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Bullying & The Law


On the 14th March 2013 Ayden Olson, a 14 year old young man from Colchester, ended his life because of bullying. Unfortunately Ayden's death was by no means the first suicide of its kind, and it won't be the last. These tragic deaths, of those young people who have paid the ultimate price for being bullied, have caused devastating effects for his family.

Ayden's Law is a campaign which was set up by BeatBullying, The Sun newspaper and some of the families who have been affected by similar tragedies. It acts on behalf of young people to prevent bullying and enforce education about bullying, and above all, to protect other young people from wanting to end their life because of bullying. 


The Anti-Bullying Bill is designed to put an end to all bullying and it has the Prime Minister's support. 




Ayden's Law aims to make bullying and intimidation a criminal offence. If someone was found to be causing physical or mental harm to another person, they could be charged and prosecuted. All of this would happen out of a court room.


It also requires all social workers to be given training about bullying / anti-bullying as part of their qualification in social work. This will provide them with what they need to work with their community to prevent bullying, and provide the correct support to the victims and their families. They will also be taught how to work with the bullies to help them stop bullying people. 


The Law also requires the government and the Prime Minister to support the changes and to publish the report which shows the clear responsibilities for all of the parties involved e.g. internet providers, schools and the government etc. 


Families that have children who consistently continue to bully someone will be required to attend a family intervention program to work with the bully to change their behaviour.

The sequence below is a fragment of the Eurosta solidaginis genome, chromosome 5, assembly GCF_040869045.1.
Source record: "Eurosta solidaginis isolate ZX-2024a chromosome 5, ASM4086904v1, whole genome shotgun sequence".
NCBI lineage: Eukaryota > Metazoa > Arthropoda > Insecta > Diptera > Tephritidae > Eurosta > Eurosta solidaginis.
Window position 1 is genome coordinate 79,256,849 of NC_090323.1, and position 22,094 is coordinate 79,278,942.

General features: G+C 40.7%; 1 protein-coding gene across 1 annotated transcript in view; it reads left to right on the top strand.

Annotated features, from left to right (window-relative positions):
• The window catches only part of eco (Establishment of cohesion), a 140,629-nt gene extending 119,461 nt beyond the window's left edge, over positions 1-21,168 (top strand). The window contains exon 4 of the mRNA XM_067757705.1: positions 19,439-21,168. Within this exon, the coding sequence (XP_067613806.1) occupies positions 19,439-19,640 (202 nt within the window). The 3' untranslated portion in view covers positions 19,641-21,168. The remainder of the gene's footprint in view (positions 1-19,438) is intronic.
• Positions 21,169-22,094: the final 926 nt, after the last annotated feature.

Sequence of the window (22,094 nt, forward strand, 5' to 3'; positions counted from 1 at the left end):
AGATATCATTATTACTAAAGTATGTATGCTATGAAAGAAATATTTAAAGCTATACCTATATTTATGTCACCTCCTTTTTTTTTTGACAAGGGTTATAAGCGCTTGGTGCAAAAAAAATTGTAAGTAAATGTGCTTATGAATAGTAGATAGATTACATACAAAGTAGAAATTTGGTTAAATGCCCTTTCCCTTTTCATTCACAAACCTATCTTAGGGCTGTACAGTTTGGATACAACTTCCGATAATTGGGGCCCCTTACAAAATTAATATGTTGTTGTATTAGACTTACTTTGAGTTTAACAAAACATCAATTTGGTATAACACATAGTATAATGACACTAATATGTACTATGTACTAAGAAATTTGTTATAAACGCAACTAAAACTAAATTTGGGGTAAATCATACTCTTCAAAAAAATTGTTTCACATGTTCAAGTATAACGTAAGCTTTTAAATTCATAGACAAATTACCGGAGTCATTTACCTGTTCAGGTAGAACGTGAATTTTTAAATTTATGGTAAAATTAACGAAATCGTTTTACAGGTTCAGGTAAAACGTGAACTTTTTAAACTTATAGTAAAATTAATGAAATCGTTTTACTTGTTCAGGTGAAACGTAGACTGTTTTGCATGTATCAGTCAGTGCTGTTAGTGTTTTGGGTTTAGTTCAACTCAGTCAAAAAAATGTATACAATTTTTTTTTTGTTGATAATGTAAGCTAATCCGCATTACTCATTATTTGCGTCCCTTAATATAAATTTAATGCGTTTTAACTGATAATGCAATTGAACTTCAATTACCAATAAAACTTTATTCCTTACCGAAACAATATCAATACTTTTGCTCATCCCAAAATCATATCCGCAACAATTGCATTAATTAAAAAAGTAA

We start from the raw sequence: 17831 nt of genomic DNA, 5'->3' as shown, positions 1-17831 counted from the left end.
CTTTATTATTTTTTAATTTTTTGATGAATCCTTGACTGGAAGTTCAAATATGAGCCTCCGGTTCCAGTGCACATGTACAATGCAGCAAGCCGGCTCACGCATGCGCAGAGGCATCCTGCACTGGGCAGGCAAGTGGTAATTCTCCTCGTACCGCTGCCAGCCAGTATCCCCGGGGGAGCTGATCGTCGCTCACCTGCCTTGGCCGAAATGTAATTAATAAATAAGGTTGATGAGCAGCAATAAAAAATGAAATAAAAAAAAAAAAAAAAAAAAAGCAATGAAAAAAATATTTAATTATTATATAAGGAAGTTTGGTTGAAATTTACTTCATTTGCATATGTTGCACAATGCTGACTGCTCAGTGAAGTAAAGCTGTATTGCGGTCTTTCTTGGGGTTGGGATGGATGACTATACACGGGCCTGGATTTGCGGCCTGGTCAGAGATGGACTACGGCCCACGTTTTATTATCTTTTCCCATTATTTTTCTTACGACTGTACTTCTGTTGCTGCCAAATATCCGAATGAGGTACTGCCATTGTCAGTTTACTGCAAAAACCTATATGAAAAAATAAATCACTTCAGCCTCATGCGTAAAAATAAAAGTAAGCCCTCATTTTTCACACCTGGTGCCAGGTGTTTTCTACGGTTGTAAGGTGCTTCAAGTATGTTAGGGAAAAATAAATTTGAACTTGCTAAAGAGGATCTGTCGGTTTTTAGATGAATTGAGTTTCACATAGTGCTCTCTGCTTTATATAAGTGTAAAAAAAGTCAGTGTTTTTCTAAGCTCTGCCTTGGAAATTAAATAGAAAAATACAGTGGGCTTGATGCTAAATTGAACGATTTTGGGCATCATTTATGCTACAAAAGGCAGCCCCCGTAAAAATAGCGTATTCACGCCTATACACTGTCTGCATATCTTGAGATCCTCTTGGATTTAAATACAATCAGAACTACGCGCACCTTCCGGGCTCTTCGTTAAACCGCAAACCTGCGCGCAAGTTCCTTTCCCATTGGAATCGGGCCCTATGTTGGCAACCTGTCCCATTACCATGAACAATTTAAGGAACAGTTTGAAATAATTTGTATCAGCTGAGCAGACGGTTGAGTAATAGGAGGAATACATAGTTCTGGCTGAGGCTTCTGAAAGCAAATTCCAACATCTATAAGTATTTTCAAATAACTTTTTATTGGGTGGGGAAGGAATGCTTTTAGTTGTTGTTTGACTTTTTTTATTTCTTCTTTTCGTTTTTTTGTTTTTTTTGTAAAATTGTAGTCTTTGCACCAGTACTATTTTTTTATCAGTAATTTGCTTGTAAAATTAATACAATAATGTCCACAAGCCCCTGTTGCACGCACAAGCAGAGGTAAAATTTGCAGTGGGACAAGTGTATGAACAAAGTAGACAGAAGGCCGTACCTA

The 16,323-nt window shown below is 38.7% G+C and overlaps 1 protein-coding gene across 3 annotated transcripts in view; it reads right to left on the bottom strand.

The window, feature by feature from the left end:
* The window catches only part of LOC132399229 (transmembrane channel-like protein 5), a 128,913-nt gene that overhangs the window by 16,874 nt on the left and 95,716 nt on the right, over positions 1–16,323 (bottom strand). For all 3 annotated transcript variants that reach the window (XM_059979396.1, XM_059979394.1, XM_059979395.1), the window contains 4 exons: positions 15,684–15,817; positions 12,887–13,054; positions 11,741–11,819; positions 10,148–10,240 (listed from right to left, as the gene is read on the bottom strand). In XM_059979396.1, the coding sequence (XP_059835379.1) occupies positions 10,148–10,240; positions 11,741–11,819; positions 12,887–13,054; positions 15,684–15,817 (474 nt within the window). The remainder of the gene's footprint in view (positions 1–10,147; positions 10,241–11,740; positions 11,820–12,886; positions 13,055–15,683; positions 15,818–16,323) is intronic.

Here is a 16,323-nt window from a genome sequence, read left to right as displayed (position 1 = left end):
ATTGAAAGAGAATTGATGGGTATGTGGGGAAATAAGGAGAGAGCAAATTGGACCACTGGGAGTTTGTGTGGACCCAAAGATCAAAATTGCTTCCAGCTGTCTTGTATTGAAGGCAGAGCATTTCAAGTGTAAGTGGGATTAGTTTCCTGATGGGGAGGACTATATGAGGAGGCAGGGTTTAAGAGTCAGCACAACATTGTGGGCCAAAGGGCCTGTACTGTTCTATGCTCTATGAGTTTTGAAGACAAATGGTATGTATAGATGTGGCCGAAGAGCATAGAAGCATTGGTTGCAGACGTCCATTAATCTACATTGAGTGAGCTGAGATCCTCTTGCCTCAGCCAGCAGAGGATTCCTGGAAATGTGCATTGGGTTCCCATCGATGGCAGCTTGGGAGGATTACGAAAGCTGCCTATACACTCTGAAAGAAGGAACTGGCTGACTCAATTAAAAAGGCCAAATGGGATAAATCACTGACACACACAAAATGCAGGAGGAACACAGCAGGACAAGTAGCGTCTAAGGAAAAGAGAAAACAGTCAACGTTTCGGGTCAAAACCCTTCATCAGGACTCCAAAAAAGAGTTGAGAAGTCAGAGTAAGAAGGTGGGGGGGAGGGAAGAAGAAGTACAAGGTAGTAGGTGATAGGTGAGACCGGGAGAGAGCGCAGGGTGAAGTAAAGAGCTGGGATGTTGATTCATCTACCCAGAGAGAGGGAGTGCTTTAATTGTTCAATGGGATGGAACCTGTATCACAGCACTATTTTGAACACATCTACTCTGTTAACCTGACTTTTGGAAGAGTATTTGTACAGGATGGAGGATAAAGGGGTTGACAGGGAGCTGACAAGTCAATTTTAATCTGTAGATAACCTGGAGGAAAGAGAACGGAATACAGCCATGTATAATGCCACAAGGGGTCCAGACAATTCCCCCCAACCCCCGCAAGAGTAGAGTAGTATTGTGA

Aiden's Law will be included in the Government's newly drafted Anti-social Behaviour, Crime and Policing Bill (ASBO), currently sitting before parliament.


Tracey Crouch MP proposed amendments to the ASBO, and Home Office Minister Jeremy Browne made the concession. Key aspects of Ayden's Law were included into the new ASBO bill, these are:


A new injunction in the Prevent Nuisance and Disorder Bill (IPNA), which will replace the ASBO and will allow Headteachers to enforce injunctions on bullies. They join police officers, local authorities, housing providers, Transport for London and the Environment Agency who can also legally enforce such measures.
A new 'Community trigger' will let members of communities request a review in situations where there have been several complaints about bullying. Community remedies are important because they are civil and not criminal and ensure an alternative to criminal prosecution in the majority of cases.
Crucially, these developments will reduce current levels of bullying-related criminal prosecutions. It will do this by providing smarter, non-criminal sanctions developed by local professionals who work with children, together with local authorities, schools and police.


For the person who is bullied, this means their safety will be protected. For the perpetrator it means that services work together to understand why that child is bullying and develop a suitable course of action which will effectively address those behaviours.



Information correct as of 12th August 2013.